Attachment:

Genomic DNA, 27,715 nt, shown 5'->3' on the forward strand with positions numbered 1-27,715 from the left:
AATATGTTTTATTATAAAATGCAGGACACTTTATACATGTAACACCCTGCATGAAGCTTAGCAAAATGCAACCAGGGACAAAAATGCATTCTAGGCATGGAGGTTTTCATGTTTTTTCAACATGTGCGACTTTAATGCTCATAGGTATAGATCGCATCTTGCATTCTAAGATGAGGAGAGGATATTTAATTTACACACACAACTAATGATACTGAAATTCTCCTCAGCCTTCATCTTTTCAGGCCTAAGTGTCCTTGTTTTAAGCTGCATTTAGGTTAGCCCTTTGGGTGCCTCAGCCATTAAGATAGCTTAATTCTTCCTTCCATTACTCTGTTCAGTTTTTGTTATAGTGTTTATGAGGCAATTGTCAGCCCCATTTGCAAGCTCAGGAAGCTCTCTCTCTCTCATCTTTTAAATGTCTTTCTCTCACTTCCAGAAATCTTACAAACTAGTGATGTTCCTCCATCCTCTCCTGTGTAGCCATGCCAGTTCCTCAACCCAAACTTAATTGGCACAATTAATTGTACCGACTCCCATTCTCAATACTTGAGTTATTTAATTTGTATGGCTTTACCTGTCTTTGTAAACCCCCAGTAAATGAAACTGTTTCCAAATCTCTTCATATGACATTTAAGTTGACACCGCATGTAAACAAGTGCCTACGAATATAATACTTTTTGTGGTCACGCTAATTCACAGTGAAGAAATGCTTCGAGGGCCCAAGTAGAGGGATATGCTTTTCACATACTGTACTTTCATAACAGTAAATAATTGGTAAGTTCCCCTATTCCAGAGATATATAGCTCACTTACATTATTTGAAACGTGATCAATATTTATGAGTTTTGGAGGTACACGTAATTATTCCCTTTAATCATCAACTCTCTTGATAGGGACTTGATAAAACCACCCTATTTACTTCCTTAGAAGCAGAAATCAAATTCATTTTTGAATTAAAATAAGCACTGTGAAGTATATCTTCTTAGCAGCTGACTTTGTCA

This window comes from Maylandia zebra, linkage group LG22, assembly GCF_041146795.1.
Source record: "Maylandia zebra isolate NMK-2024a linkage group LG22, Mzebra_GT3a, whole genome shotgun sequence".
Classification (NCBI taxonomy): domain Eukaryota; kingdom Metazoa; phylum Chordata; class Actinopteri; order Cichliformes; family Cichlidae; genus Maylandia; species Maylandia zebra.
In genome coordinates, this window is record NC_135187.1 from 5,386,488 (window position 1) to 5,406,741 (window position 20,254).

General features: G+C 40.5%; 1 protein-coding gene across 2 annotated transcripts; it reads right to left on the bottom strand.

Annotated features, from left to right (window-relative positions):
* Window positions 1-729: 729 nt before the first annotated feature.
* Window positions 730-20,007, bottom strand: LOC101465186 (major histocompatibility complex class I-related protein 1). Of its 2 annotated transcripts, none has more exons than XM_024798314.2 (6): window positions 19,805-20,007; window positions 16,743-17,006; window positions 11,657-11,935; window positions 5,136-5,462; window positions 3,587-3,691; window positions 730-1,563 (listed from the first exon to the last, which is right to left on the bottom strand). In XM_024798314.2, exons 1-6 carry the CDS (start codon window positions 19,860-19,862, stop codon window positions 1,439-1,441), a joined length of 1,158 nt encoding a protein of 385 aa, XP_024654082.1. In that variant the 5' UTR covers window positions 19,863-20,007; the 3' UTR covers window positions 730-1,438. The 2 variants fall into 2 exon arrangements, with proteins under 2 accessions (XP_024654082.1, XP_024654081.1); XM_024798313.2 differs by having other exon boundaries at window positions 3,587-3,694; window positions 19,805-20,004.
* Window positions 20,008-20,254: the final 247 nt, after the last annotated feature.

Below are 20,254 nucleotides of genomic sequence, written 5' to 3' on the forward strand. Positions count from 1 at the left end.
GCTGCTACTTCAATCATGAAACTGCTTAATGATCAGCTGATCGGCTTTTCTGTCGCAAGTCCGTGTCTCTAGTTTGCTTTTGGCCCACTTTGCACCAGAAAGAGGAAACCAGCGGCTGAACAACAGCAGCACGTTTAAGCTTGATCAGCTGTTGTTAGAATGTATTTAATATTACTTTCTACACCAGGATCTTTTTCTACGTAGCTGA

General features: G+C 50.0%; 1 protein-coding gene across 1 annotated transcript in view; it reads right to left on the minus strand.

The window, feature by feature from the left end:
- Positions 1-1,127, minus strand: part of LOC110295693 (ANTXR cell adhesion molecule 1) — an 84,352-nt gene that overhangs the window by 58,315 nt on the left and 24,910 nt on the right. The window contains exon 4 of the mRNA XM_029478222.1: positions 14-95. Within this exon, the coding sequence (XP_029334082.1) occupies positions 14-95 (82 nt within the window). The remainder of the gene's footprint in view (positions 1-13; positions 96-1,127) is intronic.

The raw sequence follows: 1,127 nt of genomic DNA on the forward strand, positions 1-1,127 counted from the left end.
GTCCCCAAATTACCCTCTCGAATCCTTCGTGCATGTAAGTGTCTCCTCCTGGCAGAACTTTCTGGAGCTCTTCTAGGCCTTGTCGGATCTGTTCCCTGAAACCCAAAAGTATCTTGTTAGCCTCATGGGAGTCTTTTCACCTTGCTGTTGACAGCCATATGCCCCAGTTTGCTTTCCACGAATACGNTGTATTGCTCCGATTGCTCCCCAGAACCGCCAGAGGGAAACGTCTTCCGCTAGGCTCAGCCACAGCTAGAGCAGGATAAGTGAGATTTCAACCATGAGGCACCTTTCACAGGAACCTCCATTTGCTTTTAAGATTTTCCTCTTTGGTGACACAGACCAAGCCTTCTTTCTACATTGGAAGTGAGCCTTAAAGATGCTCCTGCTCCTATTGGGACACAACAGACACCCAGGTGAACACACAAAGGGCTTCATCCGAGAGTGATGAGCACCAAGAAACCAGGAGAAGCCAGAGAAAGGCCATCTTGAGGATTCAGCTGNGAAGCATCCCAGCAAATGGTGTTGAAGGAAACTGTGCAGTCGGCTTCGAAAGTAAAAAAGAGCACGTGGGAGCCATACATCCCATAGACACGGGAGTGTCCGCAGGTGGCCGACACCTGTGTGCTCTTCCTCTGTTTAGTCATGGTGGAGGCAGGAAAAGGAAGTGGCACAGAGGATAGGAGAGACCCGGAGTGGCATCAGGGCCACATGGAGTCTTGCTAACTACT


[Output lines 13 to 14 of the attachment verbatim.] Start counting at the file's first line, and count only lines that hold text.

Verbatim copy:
GCTGCTACTTCAATCATGAAACTGCTTAATGATCAGCTGATCGGCTTTTCTGTCGCAAGTCCGTGTCTCTAGTTTGCTTTTGGCCCACTTTGCACCAGAAAGAGGAAACCAGCGGCTGAACAACAGCAGCACGTTTAAGCTTGATCAGCTGTTGTTAGAATGTATTTAATATTACTTTCTACACCAGGATCTTTTTCTACGTAGCTGA

General features: G+C 50.0%; 1 protein-coding gene across 1 annotated transcript in view; it reads right to left on the minus strand.